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Manitoba History: Bison Conservation: The Canadian Story

by Peter Lorenz Neufeld
Winnipeg, Manitoba

Number 24, Autumn 1992

This article was published originally in Manitoba History by the Manitoba Historical Society on the above date. We make it available here as a free, public service.

Please direct all inquiries to webmaster@mhs.mb.ca.

From time to time writers extoll North American’s unusually successful conservation project of saving the prairie bison from annihilation. Invariably the impression is left that virtually alone a tiny handful of Americans conducted this worthy undertaking, with Canadians playing a negligible secondary role—a 90% versus 10% at best. In fact, the percentages are in reverse. At least ten Canadians, mostly Manitobans, played pivotal parts in saving the plains bison from extinction. Even of the half dozen Americans usually so credited, writers of this era referred to one as “French Canadian,” and a second was an American Indian living in Canada.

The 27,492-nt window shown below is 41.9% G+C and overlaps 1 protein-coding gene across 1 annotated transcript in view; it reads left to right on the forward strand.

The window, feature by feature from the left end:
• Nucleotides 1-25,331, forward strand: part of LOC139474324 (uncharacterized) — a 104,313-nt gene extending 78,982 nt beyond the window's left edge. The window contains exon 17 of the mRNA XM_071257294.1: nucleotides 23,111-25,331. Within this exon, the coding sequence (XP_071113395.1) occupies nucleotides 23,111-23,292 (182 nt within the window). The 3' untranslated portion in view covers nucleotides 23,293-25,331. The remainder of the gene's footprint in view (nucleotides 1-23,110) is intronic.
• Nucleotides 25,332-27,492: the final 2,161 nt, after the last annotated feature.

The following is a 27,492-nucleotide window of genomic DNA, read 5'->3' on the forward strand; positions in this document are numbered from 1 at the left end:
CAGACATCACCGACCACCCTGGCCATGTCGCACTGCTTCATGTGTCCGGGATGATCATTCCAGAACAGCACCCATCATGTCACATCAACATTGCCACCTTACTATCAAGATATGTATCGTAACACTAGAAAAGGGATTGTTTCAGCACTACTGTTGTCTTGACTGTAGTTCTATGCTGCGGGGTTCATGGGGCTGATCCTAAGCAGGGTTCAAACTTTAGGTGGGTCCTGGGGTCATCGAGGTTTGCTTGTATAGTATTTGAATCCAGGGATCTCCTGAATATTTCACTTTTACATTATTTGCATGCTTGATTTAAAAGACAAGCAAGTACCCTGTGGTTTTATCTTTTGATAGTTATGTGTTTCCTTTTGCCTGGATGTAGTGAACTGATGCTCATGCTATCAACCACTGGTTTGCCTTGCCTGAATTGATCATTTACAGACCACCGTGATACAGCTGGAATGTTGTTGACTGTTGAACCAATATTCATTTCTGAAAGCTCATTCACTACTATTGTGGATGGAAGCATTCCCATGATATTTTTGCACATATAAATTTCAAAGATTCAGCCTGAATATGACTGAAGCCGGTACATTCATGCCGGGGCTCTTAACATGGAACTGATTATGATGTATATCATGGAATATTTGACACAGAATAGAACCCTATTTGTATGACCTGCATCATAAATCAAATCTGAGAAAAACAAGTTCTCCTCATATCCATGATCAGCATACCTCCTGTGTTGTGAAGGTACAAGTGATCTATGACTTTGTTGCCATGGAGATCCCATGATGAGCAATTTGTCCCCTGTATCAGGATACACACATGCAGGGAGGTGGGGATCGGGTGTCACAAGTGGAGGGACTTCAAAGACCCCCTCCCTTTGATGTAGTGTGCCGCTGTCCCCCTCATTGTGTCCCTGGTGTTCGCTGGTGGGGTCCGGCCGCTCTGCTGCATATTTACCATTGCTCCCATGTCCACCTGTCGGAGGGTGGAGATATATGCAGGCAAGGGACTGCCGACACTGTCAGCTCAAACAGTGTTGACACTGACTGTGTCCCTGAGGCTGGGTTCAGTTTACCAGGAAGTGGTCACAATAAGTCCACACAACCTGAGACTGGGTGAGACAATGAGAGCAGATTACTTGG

In 1870-71 two young brothers, Bill Alloway and Charlie Alloway, came to Winnipeg as privates in the Wolseley expedition from Hamilton, Ontario where their father was a Queen’s Own Rifles captain. Charlie became a keen hunter and horseman. Often he roamed the Prairies trading and hunting with Métis and Indians. A description of one of his adventures appears in Wild West magazine of January 1972. On a trip to the Qu’Appelle Valley in Saskatchewan, his party was warned by Indians to move camp, which moments later was plowed to pulp by a “brown river of buffalo” while “for 24 hours men watched the steadily loping herd go by at the rate of about 10 a second.” Alloway estimated that over a million bison passed by. Charlie, who took over the amateur veterinary practice Bill began and added a trading post, saw the handwriting in 1873 after buying 21,000 buffalo hides at $3-$4 each from a single brigade. He turned his attention, instead, to trying to stop the senseless slaughter of these fine animals.

Caricature of Charles Alloway, 1909.
Source: Manitobans As We See 'Em, 1908 and 1909

Nan Shipley calls James McKay “Manitoba’s most outstanding citizen.” Val Werier depicts him as “a man of great girth and reputation, a buffalo hunter who weighed 350 pounds and was first speaker of the House.” Edith Paterson refers to “a noted trader and hunter.”